It’s a slightly confusing game to learn, but once one level is learned it’s pretty easy to move to the next level. It takes about ten minutes for the game to be fully set up and five minutes to explain how to play to a new player. The age suggestion of 13+ makes a lot of sense because even with level one there are a lot of moving parts. Understanding how the status effect tokens work, for example, was a little more tricky than needed. Luckily, the back of the instruction manual gives a list of what each status effect does. All four levels are pretty fun to play, but as I was teaching someone level two, we realized that having the ability cards ended up being more confusing for the first two levels because the only information needed was printed on the turn order markers (health and victory point values). In those levels the standard movement and damage are two. The number of cards that can be held in hand during the first two levels is six. When level three and four are played, the standard movement, damage, and cards held are based on the character. For example, Aladdin gets a standard movement of three instead of two and Gaston gives a player only one playable card instead of two.
The given abilities stay true to the characters. Gaston’s standard damage is two points but several of his playable cards deal up to six points. Most of Dr. Facilier’s actions apply status effects to rivals. Sulley’s skill lets him move anywhere on the board next to a low health ally and stay immobilized next to them, limiting access from a rival. When upgraded, Maleficent deals one damage to any rival whenever a magic effect card is used. The titles for the abilities are also accurate. Dr. Facilier’s skill is called “Tarot Reading”, Ariel has a movement called “Swift Seas” and Aladdin’s upgrade is “Sleight of Hand”.
The game is very well constructed – to the point that changing the health dial is a little frustrating. It doesn’t twist smoothly and if your acrylic character isn’t able to firmly stand on its base, the entire thing falls apart every time health has to be changed. The cards are bright and well designed. At a first glance the ability cards seem confusing but after a couple level three or four games they’re easy to understand. The game does have a lot of pieces, making set up a little time consuming. Everything other than the cards had to go into separate bags which were then put in the box.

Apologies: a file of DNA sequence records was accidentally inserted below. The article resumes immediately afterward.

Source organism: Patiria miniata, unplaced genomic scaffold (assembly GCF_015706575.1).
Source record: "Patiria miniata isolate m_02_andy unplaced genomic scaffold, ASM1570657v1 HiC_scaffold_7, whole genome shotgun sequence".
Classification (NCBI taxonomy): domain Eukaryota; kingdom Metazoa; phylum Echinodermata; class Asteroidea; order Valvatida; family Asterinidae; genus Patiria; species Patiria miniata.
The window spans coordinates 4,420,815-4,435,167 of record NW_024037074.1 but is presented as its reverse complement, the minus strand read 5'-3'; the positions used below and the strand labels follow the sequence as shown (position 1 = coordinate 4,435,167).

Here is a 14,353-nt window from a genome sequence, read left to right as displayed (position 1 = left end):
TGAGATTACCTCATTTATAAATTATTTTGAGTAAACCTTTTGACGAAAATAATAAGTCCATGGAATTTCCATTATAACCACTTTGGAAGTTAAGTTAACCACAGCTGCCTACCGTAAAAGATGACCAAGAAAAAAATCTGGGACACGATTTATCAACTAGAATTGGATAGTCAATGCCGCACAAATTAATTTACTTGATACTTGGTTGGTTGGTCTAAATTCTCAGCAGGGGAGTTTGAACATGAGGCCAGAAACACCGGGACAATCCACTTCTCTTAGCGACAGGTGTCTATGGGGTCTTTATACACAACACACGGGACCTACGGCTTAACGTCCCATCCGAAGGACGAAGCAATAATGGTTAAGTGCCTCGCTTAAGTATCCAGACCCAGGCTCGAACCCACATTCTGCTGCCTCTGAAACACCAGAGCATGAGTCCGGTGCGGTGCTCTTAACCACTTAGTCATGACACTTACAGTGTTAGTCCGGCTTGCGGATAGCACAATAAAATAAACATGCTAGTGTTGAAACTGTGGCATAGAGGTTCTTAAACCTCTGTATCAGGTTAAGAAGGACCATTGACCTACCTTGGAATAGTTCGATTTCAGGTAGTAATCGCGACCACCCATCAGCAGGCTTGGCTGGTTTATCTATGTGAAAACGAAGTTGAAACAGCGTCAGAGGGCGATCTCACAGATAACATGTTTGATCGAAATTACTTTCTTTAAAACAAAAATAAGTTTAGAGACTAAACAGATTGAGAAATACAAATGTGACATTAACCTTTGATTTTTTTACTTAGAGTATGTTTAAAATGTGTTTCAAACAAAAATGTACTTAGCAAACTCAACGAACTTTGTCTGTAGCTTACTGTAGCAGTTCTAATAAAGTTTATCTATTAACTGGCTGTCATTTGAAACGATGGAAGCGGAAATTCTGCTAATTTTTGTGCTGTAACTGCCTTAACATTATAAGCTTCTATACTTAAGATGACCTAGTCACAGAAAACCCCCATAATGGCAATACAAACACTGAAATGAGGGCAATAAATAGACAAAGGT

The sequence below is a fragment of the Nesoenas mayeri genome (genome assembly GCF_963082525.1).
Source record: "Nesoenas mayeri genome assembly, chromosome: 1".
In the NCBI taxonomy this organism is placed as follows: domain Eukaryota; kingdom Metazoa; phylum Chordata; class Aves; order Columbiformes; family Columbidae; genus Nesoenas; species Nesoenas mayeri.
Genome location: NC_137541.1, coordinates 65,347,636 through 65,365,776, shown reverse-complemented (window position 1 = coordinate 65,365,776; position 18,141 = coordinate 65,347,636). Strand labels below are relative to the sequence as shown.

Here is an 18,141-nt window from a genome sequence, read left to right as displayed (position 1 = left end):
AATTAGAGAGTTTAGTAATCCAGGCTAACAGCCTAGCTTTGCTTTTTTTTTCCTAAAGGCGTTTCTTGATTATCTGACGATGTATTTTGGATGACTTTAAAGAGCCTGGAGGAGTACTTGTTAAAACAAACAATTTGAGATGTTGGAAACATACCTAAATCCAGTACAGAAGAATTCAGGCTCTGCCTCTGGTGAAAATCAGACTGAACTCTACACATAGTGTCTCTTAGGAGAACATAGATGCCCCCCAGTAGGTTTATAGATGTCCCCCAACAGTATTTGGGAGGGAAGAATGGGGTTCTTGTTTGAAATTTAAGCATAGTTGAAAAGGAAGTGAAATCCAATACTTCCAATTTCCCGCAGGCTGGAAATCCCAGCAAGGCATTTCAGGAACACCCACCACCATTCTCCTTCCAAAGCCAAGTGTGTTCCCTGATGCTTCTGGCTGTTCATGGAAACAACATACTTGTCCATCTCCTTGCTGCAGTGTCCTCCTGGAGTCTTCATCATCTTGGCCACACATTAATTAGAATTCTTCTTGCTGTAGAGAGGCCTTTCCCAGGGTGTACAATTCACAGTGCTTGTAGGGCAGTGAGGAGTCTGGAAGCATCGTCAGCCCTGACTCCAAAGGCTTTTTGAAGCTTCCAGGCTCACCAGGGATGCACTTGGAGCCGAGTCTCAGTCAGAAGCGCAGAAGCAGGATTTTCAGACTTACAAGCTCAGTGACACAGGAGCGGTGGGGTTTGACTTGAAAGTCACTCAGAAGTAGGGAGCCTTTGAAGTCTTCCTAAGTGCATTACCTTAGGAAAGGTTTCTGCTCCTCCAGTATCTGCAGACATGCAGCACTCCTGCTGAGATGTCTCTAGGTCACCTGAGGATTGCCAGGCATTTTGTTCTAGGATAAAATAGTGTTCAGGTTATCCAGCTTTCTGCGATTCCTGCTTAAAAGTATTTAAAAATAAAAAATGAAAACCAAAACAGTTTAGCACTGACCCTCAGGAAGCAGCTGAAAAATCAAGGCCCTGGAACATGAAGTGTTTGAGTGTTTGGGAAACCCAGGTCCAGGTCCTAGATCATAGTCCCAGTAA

The selection of characters seem rather random – Sulley and Demona being in the same game is unexpected – but the strengths and abilities that each character has makes it work well. A player might choose Dr. Facilier in response to their opponent picking Maleficent because both are spell casters. It’s a well balanced game – with the exception of Sorcerer’s Apprentice Mickey. I understand that as a Disney game, Mickey is an understandable character to have and the only version of him with skills is him as a sorcerer’s apprentice, but his abilities rely on the Magic Broom status effect, which makes little sense.
Sorcerer’s Arena: Epic Alliances is best played as a strategy game. Sure, one can pick characters based on who they like and play accordingly, but the game thrives when characters are more deliberate in how they’re playing the game. It manages to be fun with both modes of play and the increasing levels makes the game have a lasting replay value. Sorcerer’s Arena is a fun way to spend thirty-five minutes or so after the work needed to learn the game is done. It can be picked up from The Op Games for $50.
Images and review copy courtesy of The Op Games